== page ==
Athletes wounded after blasts hit race in Cameroon: reports

A separatist armed group claimed responsibility for the attack in Buea, in the English-speaking region, Reuters reports.

A soldier walks on a road in Cameroon
The attacks took place in the town of Buea in the Anglophone Southwest region of Cameroon [File: Zohra Bensemra/Reuters]

Multiple short explosions at a running race in Cameroon’s English-speaking region left 19 athletes wounded, a local doctor told the Reuters news agency.

The blasts took place on Saturday in Buea, the regional capital of the Southwest region where separatists are fighting government forces.

The wounded athletes were being treated for blast injuries, the doctor said.

“Nineteen athletes have been brought to our facility with injuries. We have operated upon three of them. Their condition is stable and we haven’t recorded any deaths,” Martin Mokake, the director of Buea Regional Hospital, told Reuters by phone.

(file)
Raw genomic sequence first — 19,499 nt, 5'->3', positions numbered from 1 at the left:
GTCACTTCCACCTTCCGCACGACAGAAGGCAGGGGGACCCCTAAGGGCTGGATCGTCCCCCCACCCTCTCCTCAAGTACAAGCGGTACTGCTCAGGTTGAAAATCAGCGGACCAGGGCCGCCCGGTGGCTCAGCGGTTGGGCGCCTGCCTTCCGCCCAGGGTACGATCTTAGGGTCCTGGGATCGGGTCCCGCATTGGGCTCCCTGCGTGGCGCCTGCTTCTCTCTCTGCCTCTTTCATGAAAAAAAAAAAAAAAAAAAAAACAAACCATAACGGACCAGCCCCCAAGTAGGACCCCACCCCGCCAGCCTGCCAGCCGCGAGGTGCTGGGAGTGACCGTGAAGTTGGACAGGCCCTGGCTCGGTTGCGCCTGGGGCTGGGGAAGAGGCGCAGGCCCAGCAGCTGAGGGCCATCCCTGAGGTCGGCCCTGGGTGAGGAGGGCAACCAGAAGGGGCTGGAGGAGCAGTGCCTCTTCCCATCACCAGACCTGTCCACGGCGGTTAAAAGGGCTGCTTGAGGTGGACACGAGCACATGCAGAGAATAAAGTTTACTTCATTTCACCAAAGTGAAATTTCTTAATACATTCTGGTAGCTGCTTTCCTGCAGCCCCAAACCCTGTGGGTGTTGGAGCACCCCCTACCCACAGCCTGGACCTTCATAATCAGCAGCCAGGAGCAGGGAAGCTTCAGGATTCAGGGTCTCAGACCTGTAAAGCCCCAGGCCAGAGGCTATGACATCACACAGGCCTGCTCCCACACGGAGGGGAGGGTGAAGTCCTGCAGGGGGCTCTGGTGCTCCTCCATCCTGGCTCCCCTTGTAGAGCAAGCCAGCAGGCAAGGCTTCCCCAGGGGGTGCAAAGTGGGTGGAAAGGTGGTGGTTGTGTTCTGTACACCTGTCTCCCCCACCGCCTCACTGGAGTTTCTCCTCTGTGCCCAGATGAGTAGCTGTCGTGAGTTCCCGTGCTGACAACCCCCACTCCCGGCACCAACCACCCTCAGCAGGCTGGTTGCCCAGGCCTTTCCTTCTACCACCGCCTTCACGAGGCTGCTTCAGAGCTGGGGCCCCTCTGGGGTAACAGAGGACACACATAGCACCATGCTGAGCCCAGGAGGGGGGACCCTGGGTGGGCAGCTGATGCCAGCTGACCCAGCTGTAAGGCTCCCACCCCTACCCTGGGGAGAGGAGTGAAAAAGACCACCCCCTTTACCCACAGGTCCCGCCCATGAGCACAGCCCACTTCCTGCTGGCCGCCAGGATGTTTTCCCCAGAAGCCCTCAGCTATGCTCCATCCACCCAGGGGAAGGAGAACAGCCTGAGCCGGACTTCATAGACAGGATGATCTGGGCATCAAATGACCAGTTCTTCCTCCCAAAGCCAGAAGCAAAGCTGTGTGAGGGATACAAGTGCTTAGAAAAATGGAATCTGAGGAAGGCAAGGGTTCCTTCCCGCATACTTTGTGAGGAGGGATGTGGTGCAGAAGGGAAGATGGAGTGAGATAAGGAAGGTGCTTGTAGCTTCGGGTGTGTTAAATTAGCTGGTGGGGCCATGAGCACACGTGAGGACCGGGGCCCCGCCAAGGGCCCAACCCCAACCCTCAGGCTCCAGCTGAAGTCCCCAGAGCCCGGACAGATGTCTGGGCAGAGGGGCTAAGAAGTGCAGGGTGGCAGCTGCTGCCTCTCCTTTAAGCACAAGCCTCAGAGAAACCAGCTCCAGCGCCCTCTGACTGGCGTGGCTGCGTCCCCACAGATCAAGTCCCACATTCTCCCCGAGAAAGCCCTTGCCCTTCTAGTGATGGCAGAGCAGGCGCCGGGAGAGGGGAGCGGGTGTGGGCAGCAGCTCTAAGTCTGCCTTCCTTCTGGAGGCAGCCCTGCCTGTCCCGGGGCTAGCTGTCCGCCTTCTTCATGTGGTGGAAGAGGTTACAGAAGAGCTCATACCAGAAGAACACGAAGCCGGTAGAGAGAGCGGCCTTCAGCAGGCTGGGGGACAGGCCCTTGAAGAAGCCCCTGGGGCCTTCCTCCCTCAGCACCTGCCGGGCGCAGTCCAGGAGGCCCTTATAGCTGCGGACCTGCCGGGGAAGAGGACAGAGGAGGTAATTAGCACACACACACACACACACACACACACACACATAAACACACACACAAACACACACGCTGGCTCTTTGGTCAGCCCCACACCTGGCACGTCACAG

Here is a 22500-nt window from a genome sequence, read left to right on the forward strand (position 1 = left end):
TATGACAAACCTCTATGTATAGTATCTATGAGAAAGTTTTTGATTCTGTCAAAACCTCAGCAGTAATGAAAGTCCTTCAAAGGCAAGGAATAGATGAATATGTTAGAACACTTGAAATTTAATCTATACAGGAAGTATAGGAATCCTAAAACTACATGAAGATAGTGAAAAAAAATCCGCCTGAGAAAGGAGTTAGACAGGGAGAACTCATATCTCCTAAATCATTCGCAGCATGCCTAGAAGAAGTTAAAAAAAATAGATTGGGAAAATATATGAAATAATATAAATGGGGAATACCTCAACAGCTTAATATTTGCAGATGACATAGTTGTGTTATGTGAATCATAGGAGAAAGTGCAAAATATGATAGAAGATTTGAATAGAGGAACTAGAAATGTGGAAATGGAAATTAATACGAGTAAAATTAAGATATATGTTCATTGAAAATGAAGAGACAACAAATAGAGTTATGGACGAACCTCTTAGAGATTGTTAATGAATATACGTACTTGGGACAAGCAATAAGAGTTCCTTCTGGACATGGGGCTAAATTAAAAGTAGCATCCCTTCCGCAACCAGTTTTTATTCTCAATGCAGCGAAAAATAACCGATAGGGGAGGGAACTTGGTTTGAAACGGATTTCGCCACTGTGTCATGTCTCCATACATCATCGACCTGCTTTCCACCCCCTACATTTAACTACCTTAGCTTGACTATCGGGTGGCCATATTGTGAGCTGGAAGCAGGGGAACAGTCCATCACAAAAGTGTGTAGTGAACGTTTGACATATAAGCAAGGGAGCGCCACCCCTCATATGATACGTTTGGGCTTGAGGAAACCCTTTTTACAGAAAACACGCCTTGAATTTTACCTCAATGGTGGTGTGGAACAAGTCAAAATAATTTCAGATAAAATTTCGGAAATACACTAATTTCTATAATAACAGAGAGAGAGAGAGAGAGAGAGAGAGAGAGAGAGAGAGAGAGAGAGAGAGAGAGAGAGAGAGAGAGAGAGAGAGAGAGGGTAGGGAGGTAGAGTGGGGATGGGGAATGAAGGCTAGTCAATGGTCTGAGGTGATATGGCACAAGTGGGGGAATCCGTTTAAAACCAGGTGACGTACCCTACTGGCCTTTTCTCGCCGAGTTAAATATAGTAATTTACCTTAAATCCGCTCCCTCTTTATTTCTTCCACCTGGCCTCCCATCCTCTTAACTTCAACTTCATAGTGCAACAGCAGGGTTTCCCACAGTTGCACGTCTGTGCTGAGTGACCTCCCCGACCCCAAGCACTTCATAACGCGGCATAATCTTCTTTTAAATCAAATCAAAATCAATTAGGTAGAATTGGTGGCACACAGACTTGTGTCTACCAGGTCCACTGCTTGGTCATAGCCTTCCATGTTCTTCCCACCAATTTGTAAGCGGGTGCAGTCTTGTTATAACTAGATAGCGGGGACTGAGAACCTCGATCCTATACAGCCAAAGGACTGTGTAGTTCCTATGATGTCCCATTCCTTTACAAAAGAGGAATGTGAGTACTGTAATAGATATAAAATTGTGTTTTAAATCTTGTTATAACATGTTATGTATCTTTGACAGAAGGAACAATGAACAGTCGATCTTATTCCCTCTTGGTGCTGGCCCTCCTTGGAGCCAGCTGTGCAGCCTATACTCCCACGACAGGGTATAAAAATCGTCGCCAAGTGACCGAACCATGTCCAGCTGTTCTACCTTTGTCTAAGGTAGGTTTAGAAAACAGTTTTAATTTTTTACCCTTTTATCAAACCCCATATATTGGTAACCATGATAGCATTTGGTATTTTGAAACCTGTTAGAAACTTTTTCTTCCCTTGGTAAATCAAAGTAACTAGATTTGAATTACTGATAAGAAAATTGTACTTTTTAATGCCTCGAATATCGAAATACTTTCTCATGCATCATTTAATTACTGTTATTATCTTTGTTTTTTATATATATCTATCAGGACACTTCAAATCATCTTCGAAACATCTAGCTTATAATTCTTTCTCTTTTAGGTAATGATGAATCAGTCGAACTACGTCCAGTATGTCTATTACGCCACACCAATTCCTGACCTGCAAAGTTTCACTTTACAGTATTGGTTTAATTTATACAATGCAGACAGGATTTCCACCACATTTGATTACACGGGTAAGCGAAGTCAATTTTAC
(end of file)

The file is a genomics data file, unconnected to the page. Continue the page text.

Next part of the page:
One of those being treated was a Gabonese citizen, he added.

The 529 race participants included local runners as well as athletes from East, Central and Northern Africa and France. They were running up the highest mountain in West and Central Africa as they competed in the Mount Cameroon Race of Hope.

The armed wing of Ambazonia Governing Council, one of the separatist armed groups in the region, claimed responsibility for the blasts.

“Our primary target was the Cameroon elite forces … that were providing security for the athletes. We will not allow Cameroon to continue its occupation,” the group’s spokesperson Capo Daniel told Reuters.

There was no immediate comment from the authorities in Buea.

Videos were shared widely on social media, but Al Jazeera was not able to independently verify the footage. One clip showed spectators cheering on a runner before dashing for cover when a small explosion goes off in the distance. Another showed a different explosion going off near a pack of runners elsewhere on the route.

The separatist rebellion began in Cameroon’s English-speaking Northwest and Southwest regions in 2016 when teachers and lawyers protested against their perceived marginalisation by the primarily French-speaking national government.

A violent crackdown by security forces turned the movement towards armed rebellion, and the ensuing conflict has killed more than 3,000 people and displaced nearly one million.

Source: Reuters